Guest Post by Meredith Jaeger –

Dual-Timeline historical novels continue to sell because they have their own special magic. However, many writers are intimidated by the prospect of plotting not one but two compelling narratives. I’m here to demystify the process. In San Antonio, Texas, last year, I gave a popular solo presentation titled: The Dual-Timeline Novel: Artifacts as Inspiration, while attending my first ever HNSNA conference. And so, without further ado, here is that presentation distilled into a blog post:

Discovering an Artifact—the inciting incident

By starting your novel with the discovery of an artifact, such as an eighteenth-century apothecary bottle, a rare vintage stamp, a painting or a photograph, your present-day protagonist can unravel a mystery from the past.

In the NYT-bestseller The Lost Apothecary by Sarah Penner, present-day protagonist Caroline discovers an eighteenth-century apothecary bottle while she’s mudlarking in the Thames. Curious about the origins of the bottle, Caroline begins her research, leading her to the lives of two eighteenth-century characters, Nella and Eliza. Likewise, in The Lost Letter, by Jillian Cantor, modern-day protagonist Katie discovers a rare WWII-era stamp, leading her on a quest to discover the identity of the stamp engraver.

The term “modern” is up to your interpretation. In her captivating novel, The Masterpiece, Fiona Davis sets the modern story in 1974. Protagonist Virginia discovers a watercolor painting in an abandoned art school in Grand Central Terminal, leading her on a quest to find an unknown artist who painted the work in 1928.

Creating Connection—The Messy Middle

Now that you’ve given your modern-day protagonist a course of action—discovering who owned the artifact and in turn, their fate—it’s time to flesh out your character in the past. Why was this person forgotten, leaving only a small piece of herself behind? Did she flee because of war? Because of heartbreak? Did he change his identity?

While the artifact can serve as a clue to your past-protagonist’s profession (apothecary, stamp engraver, artist, etc.), it can also hold special meaning. My own heirloom engagement ring once belonged to my husband’s great-aunt, Peg. I asked myself, what if I didn’t know who this ring belonged to? What if it held a dark family secret? Asking those “what if” questions inspired my debut novel, The Dressmaker’s Dowry.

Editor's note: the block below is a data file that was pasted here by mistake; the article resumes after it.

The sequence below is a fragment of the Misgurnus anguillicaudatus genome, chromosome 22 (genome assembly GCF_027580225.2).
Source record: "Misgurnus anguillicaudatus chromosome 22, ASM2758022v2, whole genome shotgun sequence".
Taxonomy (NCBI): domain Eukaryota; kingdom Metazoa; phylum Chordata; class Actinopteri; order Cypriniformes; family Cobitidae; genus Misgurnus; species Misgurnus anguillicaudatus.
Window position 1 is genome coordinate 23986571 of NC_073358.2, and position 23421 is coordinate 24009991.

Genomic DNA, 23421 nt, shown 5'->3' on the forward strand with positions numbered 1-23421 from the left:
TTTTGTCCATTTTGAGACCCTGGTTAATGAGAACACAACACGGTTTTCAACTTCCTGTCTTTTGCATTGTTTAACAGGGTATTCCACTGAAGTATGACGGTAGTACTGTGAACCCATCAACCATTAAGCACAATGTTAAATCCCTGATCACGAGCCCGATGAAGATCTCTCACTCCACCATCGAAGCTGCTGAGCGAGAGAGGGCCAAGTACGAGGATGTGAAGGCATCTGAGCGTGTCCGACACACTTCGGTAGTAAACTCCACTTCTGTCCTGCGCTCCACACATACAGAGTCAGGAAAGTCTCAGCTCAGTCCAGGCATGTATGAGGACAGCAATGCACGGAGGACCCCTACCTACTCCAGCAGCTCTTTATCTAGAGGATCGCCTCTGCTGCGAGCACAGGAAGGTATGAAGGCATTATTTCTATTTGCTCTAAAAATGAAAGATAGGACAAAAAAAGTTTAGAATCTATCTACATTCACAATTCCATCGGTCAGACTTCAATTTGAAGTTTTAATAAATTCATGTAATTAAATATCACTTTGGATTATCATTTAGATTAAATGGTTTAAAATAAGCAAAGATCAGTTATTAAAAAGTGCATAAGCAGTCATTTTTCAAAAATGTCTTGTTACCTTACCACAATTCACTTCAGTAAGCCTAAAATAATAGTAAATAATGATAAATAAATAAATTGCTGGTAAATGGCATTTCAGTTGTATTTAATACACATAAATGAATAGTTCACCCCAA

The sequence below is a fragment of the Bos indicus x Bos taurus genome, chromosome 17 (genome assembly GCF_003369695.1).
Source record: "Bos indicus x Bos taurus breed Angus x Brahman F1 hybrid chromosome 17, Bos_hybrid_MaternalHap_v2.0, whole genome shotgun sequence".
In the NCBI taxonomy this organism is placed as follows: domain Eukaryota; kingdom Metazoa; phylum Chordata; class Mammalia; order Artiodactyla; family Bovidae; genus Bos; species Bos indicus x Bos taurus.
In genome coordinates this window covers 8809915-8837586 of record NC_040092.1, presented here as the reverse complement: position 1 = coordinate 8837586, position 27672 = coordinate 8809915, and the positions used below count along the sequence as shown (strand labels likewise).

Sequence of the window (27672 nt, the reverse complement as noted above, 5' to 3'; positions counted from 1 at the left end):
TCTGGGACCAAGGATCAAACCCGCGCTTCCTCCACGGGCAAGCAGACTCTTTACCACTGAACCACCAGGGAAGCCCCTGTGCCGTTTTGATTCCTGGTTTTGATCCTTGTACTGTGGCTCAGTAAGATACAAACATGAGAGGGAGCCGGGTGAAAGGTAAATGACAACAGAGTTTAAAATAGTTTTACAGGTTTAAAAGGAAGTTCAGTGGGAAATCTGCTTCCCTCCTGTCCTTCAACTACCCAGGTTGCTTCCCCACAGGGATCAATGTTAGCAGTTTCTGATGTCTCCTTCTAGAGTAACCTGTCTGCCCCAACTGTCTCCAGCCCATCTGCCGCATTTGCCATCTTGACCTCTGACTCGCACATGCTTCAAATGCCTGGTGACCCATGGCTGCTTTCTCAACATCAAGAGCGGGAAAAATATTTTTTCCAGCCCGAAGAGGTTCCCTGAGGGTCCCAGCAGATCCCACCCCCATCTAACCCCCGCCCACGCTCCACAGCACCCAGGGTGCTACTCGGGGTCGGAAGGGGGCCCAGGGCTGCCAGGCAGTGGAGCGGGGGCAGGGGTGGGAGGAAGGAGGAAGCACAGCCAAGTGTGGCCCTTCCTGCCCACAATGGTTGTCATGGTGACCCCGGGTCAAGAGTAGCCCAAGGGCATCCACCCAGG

Inspiration can be found in a dusty attic or in a local antique shop. It’s up to you to create an emotional connection between your two characters. Are they both yearning for the same thing—autonomy, freedom? Or are they long-lost relatives? No matter how your present-day protagonist discovers her artifact, something must make her question her choices in life, causing her to look to the past for answers.

Using the method taught by Martha Alderson in her book The Plot Whisperer (which I highly recommend) I plot my novels according to four energetic markers—the end of the beginning, the halfway point, the crisis and the climax. I know how my novel will end before I start writing it. I decide what dramatic action will happen at the halfway mark, and what even bigger dramatic action will take place at the climax.

It’s a challenge to plot two separate character arcs for two protagonists and to create not one, but two stories that will keep readers invested. But the middle of a novel doesn’t have to be messy, especially if you keep the action building. I believe WWII fiction is popular because the stakes are so high—often a matter of life and death. The present-day may not offer your protagonist a physical crisis, but an emotional crisis can also pack a punch. Or perhaps your present-day protagonist needs to travel abroad to learn more about the protagonist in the past, taking her deeper into the story.

Weaving Threads Together—The End

When done well, dual-timeline fiction is incredibly satisfying to read. Hotel on the Corner of Bitter and Sweet by Jamie Ford, The Seven Husbands of Evelyn Hugo by Taylor Jenkins Reid, Homecoming by Kate Morton and Symphony of Secrets by Brendan Slocumb are some of my favorite dual-timeline novels. Before writing your own, think about your novel’s ending. Is your character from the past still alive in the present? If so, plan accordingly. Very few holocaust survivors are still alive today, which is why the modern storyline in many WWII novels takes place in the 1980s.

Before you start, look to news headlines for inspiration. Sometimes the discovery of something—a Paris apartment untouched for seventy years, a trove of Nazi-looted artwork—is the spark of novel waiting to be written. Once you’ve mapped out your energetic markers, chosen your two time periods, picked your artifact and created a connection between your protagonists, you’re ready to go!

I like to write novels that are bittersweet. Not everyone gets the ending they wanted, but sometimes my characters get what they needed instead. It’s important to tie off loose ends and to give readers a sense of resolution. Usually, the present-day protagonist has learned something as a result of her journey into the past, much like life. After all, we write historical fiction in the hopes that past wrongs won’t be repeated. And we read it because we love to, and there are countless stories to inspire us.

Meredith Jaeger is the USA Today bestselling author of four dual-timeline historical novels, including The Incorrigibles, The Pilot’s Daughter, Boardwalk Summer and The Dressmaker’s Dowry. The daughter of a Swiss father and an American mother, Meredith was born and raised in Berkeley, California. Her historical novels are about the interweaving of past and present, family secrets and untold California history. She lives in the San Francisco Bay Area with her husband and their two young children.

Website: www.meredithjaegerauthor.com

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